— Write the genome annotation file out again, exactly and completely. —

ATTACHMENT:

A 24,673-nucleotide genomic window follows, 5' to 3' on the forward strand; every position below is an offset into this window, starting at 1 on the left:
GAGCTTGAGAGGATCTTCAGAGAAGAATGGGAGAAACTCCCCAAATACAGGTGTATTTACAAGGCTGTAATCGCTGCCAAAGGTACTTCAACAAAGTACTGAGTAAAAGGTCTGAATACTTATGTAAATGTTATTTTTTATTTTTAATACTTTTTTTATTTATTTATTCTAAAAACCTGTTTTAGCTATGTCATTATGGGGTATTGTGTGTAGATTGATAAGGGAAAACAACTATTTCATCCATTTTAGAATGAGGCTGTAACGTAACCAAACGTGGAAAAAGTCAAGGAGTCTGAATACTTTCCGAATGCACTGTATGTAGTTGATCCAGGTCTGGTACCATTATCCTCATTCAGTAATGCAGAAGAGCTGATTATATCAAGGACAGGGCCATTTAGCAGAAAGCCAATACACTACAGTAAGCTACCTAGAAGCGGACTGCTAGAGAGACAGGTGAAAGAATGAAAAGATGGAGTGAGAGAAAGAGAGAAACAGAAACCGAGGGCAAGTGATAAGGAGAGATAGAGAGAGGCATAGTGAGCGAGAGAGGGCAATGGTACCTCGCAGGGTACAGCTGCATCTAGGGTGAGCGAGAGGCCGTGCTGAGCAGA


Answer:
A 24,673-nucleotide genomic window follows, 5' to 3' on the forward strand; every position below is an offset into this window, starting at 1 on the left:
GAGCTTGAGAGGATCTTCAGAGAAGAATGGGAGAAACTCCCCAAATACAGGTGTATTTACAAGGCTGTAATCGCTGCCAAAGGTACTTCAACAAAGTACTGAGTAAAAGGTCTGAATACTTATGTAAATGTTATTTTTTATTTTTAATACTTTTTTTATTTATTTATTCTAAAAACCTGTTTTAGCTATGTCATTATGGGGTATTGTGTGTAGATTGATAAGGGAAAACAACTATTTCATCCATTTTAGAATGAGGCTGTAACGTAACCAAACGTGGAAAAAGTCAAGGAGTCTGAATACTTTCCGAATGCACTGTATGTAGTTGATCCAGGTCTGGTACCATTATCCTCATTCAGTAATGCAGAAGAGCTGATTATATCAAGGACAGGGCCATTTAGCAGAAAGCCAATACACTACAGTAAGCTACCTAGAAGCGGACTGCTAGAGAGACAGGTGAAAGAATGAAAAGATGGAGTGAGAGAAAGAGAGAAACAGAAACCGAGGGCAAGTGATAAGGAGAGATAGAGAGAGGCATAGTGAGCGAGAGAGGGCAATGGTACCTCGCAGGGTACAGCTGCATCTAGGGTGAGCGAGAGGCCGTGCTGAGCAGA